(E)

Identification of genomic imbalances in AML with complex karyotype using matrix-based comparative genomic hybridization

Comparative genomic hybridization to microarrays (array CGH or matrix CGH) is a novel technique allowing genome-wide screening for genomic imbalances at high resolution and thus facilitating the identification of new regions harboring potential disease-related genes. Using an 8.0 k platform consisting of 8051 different bacterial artificial chromosome (BAC) or P1-derived artificial chromosome (PAC) vectors with an average resolution of approximately 1 Mb, we are currently investigating in AML with complex karyotype and AML with normal karyotype. So far, several novel hot spot regions have been identified that serve as a starting point for further studies on leukaemia-associated genes.

In addition, we have established the use of SNP-chip technology to perform LOH analyses in AML with the intention to further explore the role of uniparental disomy in leukemogenesis.

 

(F)

Investigation of miRNA expression in AML – potential role in leukemogenesis?

Recently, the impact of miRNA expression on the regulation of genes not only during developmental processes, but also its significance in the development of cancer, has been impressively demonstrated. To further investigate the potential role of miRNAs in AML pathogenesis we are aiming to profile miRNA expression in a comprehensive set of AML cases in order to identify potential candidates for further functional exploration.

Techniques

  • Cell culture
  • Fluoresence in situ hybridization (FISH)
  • Fluorescence microscopy
  • DNA/RNA preparation
  • PCR techniques including quantitative real-Time RT-PCR (Taq Man, Light Cycler )
  • DNA cloning
  • Southern- ,Northern-, Western blotting
  • DNA sequencing
  • Sequence analysis
  • Genescan analysis
  • DHPLC-based mutation screening (WAVE System)
  • Matrix-CGH
  • LOH analysis (SNP microarrays)
  • Gene expression profiling using different platforms (cDNA, Affymetrix)
  • Profiling miRNA expression (oligo microarray, real-time PCR)

Grants/Funding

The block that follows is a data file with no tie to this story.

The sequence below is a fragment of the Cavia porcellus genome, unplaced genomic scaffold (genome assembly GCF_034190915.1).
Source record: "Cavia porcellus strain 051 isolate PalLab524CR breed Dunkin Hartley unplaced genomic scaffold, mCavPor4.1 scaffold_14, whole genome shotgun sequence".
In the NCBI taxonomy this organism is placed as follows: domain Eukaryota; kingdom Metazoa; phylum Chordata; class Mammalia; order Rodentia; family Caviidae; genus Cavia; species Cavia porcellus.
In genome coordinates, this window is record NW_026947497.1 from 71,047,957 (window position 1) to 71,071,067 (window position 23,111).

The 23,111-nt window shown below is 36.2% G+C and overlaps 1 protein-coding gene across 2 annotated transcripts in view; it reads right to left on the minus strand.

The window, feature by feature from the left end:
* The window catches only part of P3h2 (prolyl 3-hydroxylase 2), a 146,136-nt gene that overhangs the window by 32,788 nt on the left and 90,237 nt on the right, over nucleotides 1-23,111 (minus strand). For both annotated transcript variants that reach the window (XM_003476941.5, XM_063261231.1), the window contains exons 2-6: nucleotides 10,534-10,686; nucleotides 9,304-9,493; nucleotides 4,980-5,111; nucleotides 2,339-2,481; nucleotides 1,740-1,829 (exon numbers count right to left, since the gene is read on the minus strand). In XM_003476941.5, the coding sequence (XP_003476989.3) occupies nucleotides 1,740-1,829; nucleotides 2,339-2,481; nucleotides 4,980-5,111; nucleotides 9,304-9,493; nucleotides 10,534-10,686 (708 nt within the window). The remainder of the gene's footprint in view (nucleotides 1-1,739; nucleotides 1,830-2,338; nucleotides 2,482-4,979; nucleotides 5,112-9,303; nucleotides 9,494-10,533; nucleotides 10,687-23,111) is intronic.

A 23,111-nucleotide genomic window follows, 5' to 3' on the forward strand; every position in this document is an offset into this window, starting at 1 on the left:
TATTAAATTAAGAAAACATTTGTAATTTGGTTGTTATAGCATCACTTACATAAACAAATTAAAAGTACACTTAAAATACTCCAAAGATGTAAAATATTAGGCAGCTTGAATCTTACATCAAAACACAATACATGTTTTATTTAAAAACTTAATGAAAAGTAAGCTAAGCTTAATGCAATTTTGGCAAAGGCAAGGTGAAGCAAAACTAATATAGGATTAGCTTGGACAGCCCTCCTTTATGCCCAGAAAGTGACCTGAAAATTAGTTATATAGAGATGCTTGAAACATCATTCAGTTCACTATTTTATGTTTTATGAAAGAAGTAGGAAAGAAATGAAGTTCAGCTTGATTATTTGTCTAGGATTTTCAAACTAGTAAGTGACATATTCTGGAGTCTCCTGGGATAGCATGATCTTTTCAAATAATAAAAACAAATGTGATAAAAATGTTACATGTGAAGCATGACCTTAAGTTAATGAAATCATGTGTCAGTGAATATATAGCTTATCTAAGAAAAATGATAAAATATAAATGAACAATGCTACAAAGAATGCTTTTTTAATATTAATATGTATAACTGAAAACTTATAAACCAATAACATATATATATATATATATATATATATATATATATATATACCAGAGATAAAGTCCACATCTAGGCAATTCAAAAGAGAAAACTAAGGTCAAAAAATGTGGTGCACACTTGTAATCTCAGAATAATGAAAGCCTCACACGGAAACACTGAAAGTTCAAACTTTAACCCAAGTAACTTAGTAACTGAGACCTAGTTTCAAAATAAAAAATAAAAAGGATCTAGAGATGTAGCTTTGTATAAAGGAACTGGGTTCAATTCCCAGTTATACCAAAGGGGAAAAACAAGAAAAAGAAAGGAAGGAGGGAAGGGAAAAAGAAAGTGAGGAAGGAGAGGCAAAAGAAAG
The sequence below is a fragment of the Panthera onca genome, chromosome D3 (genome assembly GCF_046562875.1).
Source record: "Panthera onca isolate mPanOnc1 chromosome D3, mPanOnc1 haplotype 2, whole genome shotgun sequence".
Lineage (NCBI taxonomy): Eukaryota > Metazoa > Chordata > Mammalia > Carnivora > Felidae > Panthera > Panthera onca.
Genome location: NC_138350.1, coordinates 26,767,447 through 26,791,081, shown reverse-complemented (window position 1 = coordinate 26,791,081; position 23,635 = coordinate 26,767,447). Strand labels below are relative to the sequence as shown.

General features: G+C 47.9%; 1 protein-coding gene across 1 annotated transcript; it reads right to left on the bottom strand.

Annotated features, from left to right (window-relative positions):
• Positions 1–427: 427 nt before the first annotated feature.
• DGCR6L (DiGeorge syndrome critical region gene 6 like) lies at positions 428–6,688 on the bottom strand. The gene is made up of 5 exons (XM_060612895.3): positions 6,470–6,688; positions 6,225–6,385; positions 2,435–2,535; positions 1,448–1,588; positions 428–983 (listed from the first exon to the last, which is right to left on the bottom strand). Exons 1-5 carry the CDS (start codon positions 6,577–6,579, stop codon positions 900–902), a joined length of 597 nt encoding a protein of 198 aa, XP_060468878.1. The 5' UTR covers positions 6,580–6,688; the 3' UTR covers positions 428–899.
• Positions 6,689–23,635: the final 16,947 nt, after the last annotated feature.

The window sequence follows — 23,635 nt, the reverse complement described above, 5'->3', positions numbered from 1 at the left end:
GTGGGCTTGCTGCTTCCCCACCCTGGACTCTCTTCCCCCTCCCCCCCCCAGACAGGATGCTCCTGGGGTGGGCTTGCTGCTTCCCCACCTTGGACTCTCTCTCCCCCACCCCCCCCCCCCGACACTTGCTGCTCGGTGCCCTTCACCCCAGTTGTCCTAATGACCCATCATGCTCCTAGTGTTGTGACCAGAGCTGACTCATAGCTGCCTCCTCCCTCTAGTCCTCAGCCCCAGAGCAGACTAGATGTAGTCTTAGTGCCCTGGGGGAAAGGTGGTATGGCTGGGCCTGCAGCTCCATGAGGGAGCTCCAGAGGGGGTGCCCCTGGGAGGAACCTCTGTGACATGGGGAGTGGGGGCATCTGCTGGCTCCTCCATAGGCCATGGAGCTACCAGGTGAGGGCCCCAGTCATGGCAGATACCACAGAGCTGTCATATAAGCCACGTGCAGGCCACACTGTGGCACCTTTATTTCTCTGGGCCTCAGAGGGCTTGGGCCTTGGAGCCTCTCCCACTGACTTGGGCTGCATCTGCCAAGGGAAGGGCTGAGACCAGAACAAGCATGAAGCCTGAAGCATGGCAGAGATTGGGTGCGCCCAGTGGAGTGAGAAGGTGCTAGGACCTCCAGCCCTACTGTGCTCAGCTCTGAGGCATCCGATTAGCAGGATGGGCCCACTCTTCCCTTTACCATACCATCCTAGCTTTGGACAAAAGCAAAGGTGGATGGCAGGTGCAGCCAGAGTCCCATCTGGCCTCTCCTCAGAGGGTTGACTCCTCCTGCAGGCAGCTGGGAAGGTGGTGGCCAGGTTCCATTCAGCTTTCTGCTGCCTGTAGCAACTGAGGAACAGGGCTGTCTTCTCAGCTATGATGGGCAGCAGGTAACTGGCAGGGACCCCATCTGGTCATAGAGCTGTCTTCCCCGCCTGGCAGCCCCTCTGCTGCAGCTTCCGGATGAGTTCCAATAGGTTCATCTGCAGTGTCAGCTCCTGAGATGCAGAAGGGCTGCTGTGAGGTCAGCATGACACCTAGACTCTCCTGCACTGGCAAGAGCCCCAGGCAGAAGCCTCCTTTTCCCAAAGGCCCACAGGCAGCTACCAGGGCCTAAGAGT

• Medizinische Fakultät der Universität Ulm („Bausteinprogramm“)
  • Deutsche José Carreras Leukämie Stiftung
  • Else Kröner-Fresenius-Stiftung
  • Deutsche Forschungsgemeinschaft (DFG)
  • Wilhelm Sander Stiftung
  • Nationales Genomforschungsprojekt 2 (NGFN2)
  • Bundesministerium für Bildung und Forschung (BMBF)

Representative Publications

Fröhling S, Schlenk RF, Stolze I, Bihlmayr J, Benner A, Kreitmeier S, Tobis K, Döhner H, Döhner K:
CEBPA mutations in younger adults with acute myeloid leukemia and normal cytogenetics: prognostic relevance and analysis of cooperating mutations.
J Clin Oncol. 2004;22:624-633.

 

Bullinger L, Döhner K, Bair E, Fröhling S, Schlenk RF, Tibshirani R, Döhner H, Pollack JR:
Use of gene-expression profiling to identify prognostic subclasses in adult acute myeloid leukemia.
N Engl J Med. 2004;350:1605-1616.

 

Döhner K, Schlenk RF, Habdank M, Scholl C, Rucker FG, Corbacioglu A, Bullinger L, Frohling S, Dohner H:
Mutant nucleophosmin (NPM1) predicts favorable prognosis in younger adults with acute myeloid leukemia and normal cytogenetics - interaction with other gene mutations.
Blood. 2005;106:3740-3746.

 

Rücker FG, Bullinger L, Schwaenen C, Lipka DB, Wessendorf S, Fröhling S, Bentz M, Miller S, Scholl C, Schlenk RF, Radlwimmer B, Kestler HA, Pollack JR, Lichter P, Döhner K, Döhner H:
Disclosure of candidate genes in acute myeloid leukemia with complex karyotypes using microarray-based molecular characterization.
J Clin Oncol. 2006; 24:3887-3894.

 

Bullinger L, Rücker F, Kurz S, Du J, Scholl C, Sander S, Corbacioglu A, Lottaz C, Krauter J, Fröhling S, Ganser A, Schlenk RF, Döhner K, Pollack JR, Döhner H:
Gene expression profiling identifies distinct subclasses of core binding factor acute myeloid leukemia. Blood. 2007;110:1291-1300.

Collaborations

Clara D. Bloomfield, M.D.
Distinguished University Professor
William G. Pace III Professor of Cancer Research Cancer Scholar and Senior Advisor The Ohio State University Comprehensive Cancer Center and James Cancer Hospital and Solove Research Institute 320 West 10th Ave, A455 Starling-Loving Hall Columbus OH 43210

 

Prof. Dr. Peter Lichter
DKFZ, Department of Molecular Genetics, Heidelberg

 

Prof. Hans-Jörg Fehling
Department of Molecular Immunology, University of Ulm

 

Prof. Dr. Jon Pollack
Dept. of Pathology, Stanford University, California, USA